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Lenders will be taking candy from kids, next

You are as old as you feel, they say.

And I imagine that pensioners who are still paying their mortgages off feel a lot older than those who have paid off that particular debt and only have to worry about stretching their pensions to meet rising Council Tax and fuel bills.

But sub-prime len-der Advantage, one of Morgan Stanley’s companies, has other ideas. It has opened its doors to borrowers aged over 65 and hopes other lenders will copy its move – I don’t think it will be disappointed in that regard.

It does sound like a win-win situation for a lender. If the borrower dies before paying off the loan, the lender can get its money back from the house sale. In a rising housing market there doesn’t seem to be an obvious downside.

But why stop there? Surely there is a market for mortgages at the other end of the generational scale as well.

The Baby Mortgage, the Toddler Mortgage and the School Kid Mortgage all have huge potential.

We’re told that children are growing up fast these days, so why not give them a bit of extra responsibility? They can only make a better hash of it than their debt-ridden parents. The youngsters could start with a loan secured on their play-pen, trade up to a Wendy house and maybe expand to a tree house as the gang gets bigger.

They’d be on the housing ladder before they get out of primary school and the problems we hear of concerning cash-strapped 20-something first-time buyers would disappear.

I can already hear a few cynics grumbling about encouraging debt at an early age. But I say, get a grip. Student loans and our have-it-all now culture have been doing that for years.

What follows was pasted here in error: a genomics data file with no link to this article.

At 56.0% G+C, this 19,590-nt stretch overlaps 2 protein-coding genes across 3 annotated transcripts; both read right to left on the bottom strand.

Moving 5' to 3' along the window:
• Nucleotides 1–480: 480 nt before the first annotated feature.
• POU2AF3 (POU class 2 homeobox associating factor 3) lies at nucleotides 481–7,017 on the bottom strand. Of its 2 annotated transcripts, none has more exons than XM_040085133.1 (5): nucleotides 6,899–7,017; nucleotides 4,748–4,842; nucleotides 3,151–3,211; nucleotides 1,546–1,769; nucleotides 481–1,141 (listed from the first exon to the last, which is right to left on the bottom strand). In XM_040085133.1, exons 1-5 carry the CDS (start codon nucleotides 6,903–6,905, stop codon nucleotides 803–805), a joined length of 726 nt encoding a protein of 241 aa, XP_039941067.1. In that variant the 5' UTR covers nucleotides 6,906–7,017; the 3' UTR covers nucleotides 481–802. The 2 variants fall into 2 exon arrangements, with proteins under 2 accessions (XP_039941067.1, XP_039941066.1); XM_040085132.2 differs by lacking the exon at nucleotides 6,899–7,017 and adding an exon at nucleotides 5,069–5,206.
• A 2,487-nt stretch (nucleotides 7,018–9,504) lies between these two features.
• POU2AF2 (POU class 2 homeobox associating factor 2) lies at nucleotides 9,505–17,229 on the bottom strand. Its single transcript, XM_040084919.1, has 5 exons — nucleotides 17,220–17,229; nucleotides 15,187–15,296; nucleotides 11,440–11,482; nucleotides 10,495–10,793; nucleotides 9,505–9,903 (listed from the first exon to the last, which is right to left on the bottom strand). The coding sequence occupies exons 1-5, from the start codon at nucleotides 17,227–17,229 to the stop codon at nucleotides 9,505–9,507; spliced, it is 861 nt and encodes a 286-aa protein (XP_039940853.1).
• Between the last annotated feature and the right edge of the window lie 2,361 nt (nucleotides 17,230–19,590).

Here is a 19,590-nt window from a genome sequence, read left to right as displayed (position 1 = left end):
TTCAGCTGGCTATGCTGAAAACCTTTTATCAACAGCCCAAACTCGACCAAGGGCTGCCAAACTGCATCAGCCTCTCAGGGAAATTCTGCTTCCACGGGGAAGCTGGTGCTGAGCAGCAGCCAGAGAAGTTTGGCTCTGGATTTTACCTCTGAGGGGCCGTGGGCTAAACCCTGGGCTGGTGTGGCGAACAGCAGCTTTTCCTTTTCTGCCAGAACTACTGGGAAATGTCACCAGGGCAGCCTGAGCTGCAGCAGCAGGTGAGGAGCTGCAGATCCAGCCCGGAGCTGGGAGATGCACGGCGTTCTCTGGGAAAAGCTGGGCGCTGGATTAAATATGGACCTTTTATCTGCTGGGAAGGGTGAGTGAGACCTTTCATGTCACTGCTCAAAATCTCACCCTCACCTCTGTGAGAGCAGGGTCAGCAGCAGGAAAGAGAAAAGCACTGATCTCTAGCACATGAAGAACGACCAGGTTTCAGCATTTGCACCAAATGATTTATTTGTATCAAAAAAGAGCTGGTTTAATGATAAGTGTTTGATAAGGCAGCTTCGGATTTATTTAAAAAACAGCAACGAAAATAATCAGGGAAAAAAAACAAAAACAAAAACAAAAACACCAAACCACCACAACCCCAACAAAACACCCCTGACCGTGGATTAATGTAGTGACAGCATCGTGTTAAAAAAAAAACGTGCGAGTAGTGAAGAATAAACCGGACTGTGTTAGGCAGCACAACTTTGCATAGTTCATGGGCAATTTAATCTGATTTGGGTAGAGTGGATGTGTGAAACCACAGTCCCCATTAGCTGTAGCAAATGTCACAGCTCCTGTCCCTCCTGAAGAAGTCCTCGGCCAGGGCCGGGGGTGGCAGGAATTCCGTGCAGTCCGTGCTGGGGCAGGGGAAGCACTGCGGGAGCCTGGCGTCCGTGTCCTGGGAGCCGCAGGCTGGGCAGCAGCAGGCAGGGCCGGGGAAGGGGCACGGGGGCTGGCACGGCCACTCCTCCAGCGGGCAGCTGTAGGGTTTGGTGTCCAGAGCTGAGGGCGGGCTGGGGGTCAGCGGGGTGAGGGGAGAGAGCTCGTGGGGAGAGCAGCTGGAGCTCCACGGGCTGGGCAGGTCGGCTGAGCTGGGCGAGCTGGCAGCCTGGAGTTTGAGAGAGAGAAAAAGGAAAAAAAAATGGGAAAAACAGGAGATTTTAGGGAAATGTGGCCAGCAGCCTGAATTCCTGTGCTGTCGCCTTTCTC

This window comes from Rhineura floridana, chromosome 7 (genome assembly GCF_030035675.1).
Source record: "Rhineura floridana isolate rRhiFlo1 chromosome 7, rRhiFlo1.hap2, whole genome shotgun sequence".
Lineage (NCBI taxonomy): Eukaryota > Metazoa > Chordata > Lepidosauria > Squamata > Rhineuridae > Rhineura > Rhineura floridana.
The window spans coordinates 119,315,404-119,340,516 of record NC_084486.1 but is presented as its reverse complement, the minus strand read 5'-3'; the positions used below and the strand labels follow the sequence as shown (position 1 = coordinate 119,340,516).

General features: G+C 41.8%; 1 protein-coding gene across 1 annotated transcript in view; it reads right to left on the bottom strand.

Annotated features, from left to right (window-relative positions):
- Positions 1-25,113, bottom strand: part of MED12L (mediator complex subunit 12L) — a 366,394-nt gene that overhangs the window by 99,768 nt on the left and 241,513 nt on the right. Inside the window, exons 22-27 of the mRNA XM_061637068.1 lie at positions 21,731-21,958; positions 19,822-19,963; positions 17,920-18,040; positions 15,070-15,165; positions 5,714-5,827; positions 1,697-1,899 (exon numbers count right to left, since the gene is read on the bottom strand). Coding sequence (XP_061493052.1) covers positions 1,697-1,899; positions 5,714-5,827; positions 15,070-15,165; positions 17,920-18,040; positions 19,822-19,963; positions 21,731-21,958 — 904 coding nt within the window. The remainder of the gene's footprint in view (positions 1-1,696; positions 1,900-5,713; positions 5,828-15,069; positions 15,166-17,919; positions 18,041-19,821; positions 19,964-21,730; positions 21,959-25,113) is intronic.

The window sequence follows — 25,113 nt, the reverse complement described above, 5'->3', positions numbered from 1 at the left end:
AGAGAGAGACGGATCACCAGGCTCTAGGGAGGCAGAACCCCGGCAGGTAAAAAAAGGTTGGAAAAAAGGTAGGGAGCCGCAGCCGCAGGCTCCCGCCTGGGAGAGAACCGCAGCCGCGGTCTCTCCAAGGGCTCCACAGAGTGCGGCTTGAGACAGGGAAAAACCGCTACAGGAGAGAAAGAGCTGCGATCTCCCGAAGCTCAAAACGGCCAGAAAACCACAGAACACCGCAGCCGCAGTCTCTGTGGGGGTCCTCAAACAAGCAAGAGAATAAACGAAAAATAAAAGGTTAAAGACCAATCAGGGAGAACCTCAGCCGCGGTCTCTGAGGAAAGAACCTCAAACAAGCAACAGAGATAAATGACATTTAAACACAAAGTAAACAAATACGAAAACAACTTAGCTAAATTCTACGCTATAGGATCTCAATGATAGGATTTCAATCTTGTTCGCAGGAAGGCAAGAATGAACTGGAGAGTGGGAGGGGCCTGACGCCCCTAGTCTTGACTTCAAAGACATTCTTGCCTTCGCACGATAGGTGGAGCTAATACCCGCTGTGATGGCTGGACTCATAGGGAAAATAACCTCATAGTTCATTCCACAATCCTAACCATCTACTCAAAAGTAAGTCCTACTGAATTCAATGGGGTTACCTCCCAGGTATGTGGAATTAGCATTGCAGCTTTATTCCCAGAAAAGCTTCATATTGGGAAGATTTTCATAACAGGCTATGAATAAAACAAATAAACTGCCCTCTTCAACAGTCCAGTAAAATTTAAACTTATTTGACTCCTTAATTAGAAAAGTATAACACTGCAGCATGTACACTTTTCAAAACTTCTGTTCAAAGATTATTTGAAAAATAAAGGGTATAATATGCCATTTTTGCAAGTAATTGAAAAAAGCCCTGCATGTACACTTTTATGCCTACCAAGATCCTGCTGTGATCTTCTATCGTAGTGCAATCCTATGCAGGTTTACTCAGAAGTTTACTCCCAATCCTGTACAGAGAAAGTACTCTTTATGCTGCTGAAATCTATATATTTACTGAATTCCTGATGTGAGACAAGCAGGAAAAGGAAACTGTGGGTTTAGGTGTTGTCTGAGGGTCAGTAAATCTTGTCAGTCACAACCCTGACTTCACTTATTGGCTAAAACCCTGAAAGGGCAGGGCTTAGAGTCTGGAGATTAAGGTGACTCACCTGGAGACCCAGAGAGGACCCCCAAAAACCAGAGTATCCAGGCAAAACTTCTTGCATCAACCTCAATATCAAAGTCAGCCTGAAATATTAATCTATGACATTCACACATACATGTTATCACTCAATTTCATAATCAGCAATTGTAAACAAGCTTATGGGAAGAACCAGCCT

Granted, the proc fees on a playpen loan would be peanuts but there’s scope for some juicy business. The latest Harrods Christmas catalogue has playhouses at around 40,000. And think of the payment protection insurance potential.

Perhaps the brokers wouldn’t want to do this business – proc fees or not. Taking Advantage (the pun is intended) of the very young or old may not appeal. The loans are likely to be priced for risk so granny and junior will have to pay through the nose for their deals.

But Keith Dearling, managing director of Advantage, claims his ideas come from “listening to our introducers’ needs” so there must be some brokers out there who are happy, even desperate, to lend to the over-65s.

And those that are happy to profit from granny’s financial struggle are unlikely to have any difficulties when it comes to taking candy from babies.

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